The family Orobanchaceae belongs to the eudicot order Lamiales. It comprises more than 2,000 species in 90 genera with lifestyles from fully autotrophic to completely heterotrophic, and thus becomes an ideal system to study the origin of holoparasitism (McNeal et al., 2013). Orobanchaceae was established first by Ventenat (1799). Initially, its members were defined as the plants which cannot photosynthesize. Subsequent researchers merged some hemiparasites in Scrophulariaceae into Orobanchaceae based on evidence from morphology and anatomy (von Wettstein, 1891; Bellini, 1907; Boeshore, 1920; Armstrong and Douglas, 1989). Following a phylogenetic analysis of the plastid gene rps2, the free-living genus Lindenbergia was regarded as a member of Orobanchaceae (Young et al., 1999). This proposal was also supported by sequence data of another plastid gene, matK (Wolfe et al., 2005). In the latest classification by the Angiosperm Phylogeny Group (APG), 2016), the non-parasitic Lindenbergia and Rehmanniaceae were placed in Orobanchaceae. Phylogeny based on single plastid genes such as matK, rbcL, and rps2 partially resolved the phylogenetic relationships within Orobanchaceae (dePamphilis et al., 1997; Wolfe and dePamphilis, 1998; Young et al., 1999; Young and dePamphilis, 2005; Park et al., 2008), and nuclear genes (PHYA and ITS including the ITS1-5.8S-ITS2 region) provided improved resolution among species in Orobanchaceae (Wolfe et al., 2005; Bennett and Mathews, 2006). Compared with combined multiple genes, however, single genes do not always provide strong and clear resolution because of the dearth of informative sites, especially for closely related species (Zou et al., 2008; Niu et al., 2013; Yang et al., 2014). In a recent study, three nuclear genes (ITS, PHYA, and PHYB) and two plastid genes (rps2 and matK) were combined to reconstruct relationships within Orobanchaceae (McNeal et al., 2013). The backbone of the Orobanchaceae tree including six well-supported clades (Clade I–Clade VI) was determined. Previous studies suggested more than three independent origins of holoparasitism in Orobanchaceae (dePamphilis et al., 1997; Young et al., 1999), whereas the five-gene analysis showed that the holoparasitic species are only located in three clades (III, V, and VI) after excluding several species such as Alectra orobanchoides, Striga gesnerioides, Striga hermonthica, and Tozzia alpina based on the observation of life cycles in detail. Therefore, McNeal et al. (2013) concluded that holoparasitism had evolved independently three times in Orobanchaceae. Until now, however, this has not been tested on a sample of all holoparasitic species in Orobanchaceae. Furthermore, the order of origination time of the holoparasite lineages remains unknown.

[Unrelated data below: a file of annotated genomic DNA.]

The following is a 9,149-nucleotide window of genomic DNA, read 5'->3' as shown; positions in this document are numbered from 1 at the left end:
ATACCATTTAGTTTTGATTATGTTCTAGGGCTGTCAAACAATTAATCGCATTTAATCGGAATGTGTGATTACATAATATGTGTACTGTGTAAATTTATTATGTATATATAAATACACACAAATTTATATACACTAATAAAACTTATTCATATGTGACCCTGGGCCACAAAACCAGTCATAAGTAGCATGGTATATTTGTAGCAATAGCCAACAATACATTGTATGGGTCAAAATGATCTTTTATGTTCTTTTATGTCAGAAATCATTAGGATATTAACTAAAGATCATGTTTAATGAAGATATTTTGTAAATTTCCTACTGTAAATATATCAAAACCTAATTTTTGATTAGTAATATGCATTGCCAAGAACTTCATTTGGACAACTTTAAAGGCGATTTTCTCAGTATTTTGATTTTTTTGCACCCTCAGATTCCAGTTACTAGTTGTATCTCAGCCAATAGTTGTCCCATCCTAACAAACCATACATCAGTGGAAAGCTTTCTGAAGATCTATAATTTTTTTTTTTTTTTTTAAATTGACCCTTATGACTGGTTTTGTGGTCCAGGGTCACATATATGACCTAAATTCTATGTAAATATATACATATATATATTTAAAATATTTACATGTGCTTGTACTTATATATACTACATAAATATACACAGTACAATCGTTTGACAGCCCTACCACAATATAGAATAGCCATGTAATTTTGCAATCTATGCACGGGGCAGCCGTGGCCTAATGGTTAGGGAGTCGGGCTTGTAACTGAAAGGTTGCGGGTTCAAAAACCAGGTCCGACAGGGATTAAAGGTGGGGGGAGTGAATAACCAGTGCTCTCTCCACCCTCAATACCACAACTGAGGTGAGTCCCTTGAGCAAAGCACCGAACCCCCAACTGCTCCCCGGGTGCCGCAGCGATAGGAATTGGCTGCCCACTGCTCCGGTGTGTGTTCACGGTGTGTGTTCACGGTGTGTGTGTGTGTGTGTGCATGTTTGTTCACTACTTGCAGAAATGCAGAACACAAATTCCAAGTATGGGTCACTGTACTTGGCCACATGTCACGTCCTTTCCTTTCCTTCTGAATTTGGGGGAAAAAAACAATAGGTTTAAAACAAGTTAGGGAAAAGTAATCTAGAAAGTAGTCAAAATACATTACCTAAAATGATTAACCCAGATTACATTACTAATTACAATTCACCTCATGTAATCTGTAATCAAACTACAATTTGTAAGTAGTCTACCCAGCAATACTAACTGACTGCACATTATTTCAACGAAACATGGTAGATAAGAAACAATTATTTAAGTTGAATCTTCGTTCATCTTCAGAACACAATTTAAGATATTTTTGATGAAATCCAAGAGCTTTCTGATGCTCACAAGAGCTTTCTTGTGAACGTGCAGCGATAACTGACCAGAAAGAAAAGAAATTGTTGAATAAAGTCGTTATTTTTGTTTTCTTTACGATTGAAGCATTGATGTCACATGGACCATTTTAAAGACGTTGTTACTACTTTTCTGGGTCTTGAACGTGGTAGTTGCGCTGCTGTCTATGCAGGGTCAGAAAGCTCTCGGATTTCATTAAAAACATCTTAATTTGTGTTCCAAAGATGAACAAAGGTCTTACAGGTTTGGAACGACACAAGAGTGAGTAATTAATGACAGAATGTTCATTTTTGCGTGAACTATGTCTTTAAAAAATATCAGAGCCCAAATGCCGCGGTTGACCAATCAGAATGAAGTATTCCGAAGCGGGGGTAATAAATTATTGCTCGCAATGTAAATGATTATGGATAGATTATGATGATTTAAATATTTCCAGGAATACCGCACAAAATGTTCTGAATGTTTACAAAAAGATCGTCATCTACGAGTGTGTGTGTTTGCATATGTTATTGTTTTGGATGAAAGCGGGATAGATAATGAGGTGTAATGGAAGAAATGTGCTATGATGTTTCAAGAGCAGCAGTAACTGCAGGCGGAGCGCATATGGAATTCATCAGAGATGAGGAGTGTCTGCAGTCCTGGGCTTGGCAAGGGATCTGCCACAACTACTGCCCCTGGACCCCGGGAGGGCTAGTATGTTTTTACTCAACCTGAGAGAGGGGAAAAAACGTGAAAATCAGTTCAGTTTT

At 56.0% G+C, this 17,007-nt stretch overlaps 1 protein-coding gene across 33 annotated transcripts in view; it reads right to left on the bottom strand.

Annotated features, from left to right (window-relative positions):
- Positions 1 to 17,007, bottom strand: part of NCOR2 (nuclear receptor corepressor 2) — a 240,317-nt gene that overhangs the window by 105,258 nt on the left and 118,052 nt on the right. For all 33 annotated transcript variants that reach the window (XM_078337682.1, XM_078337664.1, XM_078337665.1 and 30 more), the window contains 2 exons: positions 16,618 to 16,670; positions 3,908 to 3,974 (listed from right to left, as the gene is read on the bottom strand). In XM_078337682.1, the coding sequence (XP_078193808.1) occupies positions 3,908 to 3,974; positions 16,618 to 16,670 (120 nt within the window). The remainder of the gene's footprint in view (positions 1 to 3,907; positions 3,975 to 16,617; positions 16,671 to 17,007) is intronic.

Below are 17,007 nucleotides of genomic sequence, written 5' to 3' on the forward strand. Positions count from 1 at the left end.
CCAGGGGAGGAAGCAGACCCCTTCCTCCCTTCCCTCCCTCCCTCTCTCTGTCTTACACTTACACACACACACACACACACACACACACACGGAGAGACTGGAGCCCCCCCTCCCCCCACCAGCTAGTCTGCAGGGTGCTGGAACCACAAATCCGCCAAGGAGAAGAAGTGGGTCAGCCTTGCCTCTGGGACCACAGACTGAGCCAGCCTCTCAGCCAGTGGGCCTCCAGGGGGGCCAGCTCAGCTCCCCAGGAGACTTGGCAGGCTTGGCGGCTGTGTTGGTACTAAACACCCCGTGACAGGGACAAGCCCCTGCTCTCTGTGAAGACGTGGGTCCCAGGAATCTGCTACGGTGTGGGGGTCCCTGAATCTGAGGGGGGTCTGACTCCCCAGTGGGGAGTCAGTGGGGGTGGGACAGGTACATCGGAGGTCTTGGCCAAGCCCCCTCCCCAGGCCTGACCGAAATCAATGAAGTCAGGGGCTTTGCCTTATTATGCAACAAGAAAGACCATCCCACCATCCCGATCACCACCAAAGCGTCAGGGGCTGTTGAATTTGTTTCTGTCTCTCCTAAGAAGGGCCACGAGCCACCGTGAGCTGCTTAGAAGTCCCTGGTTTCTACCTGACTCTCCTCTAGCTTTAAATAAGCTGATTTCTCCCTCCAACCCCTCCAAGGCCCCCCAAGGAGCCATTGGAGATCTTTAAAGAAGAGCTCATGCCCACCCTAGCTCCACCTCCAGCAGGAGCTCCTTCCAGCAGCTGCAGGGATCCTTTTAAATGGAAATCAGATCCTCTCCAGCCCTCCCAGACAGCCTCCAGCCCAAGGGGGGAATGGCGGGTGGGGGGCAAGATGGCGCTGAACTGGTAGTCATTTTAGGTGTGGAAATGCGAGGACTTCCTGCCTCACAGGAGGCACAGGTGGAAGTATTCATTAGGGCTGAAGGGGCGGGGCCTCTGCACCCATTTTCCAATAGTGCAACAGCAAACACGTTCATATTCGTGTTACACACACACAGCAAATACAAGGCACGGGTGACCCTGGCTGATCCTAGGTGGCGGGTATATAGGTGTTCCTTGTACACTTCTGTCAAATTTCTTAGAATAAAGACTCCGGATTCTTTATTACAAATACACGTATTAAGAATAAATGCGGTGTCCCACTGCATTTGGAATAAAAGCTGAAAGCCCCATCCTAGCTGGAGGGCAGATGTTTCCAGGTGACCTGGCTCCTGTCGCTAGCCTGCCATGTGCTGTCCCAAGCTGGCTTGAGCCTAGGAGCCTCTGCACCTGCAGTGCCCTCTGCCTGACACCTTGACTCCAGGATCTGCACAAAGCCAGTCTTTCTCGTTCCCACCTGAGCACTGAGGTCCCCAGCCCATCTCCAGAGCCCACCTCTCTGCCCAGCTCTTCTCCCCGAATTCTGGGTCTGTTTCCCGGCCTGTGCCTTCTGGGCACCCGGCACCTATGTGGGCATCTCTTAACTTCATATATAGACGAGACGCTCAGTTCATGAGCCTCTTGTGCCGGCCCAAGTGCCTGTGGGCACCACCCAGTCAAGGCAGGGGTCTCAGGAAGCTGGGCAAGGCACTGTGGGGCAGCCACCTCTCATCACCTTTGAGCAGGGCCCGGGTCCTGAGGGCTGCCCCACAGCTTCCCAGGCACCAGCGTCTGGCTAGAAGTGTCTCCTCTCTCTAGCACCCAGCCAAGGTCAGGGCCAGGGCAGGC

The genera Gleadovia and Phacellanthus are just two ignored groups due to the lack of sampling for gene sequencing. They were placed into Orobanchaceae according to the number of valves, parietal placentas, and the shape of bracts and corolla (Zhang, 1990; Zhang and Tzvelev, 1998). Gleadovia comprises two species: Gleadovia ruborum is distributed in the northwest of the Himalaya, and Gleadovia mupinensis is endemic to southwest China. Both of them are small holoparasitic herbs. Our field observation showed that G. mupinensis parasitizes on species of Rubus. Phacellanthus is a monotypic genus which only contains a holoparasite, Phacellanthus tubiflorus. It is distributed in most provinces of China, as well as in Korea, Mongolia, and Russia. Although the originally recorded specimens parasitized on the roots of Fraxinus species, Xu et al. (1991) found that its host was Tilia mandschurica in Changbaishan nature reserve, China. In recent years, there were rarely reports about Gleadovia and Phacellanthus found in the wild (Chung et al., 2010; Liu et al., 2012). Ambiguous host information and uncertain time for collecting make it very difficult to resample Gleadovia and Phacellanthus from their type localities. Coupled with environmental changes and the impact of human activities, to collect the two holoparasitic genera successfully becomes a challenging job. Fortunately, after years of investigation, at last we sampled G. mupinensis and P. tubiflorus in the provinces Sichuan and Heilongjiang, China, respectively.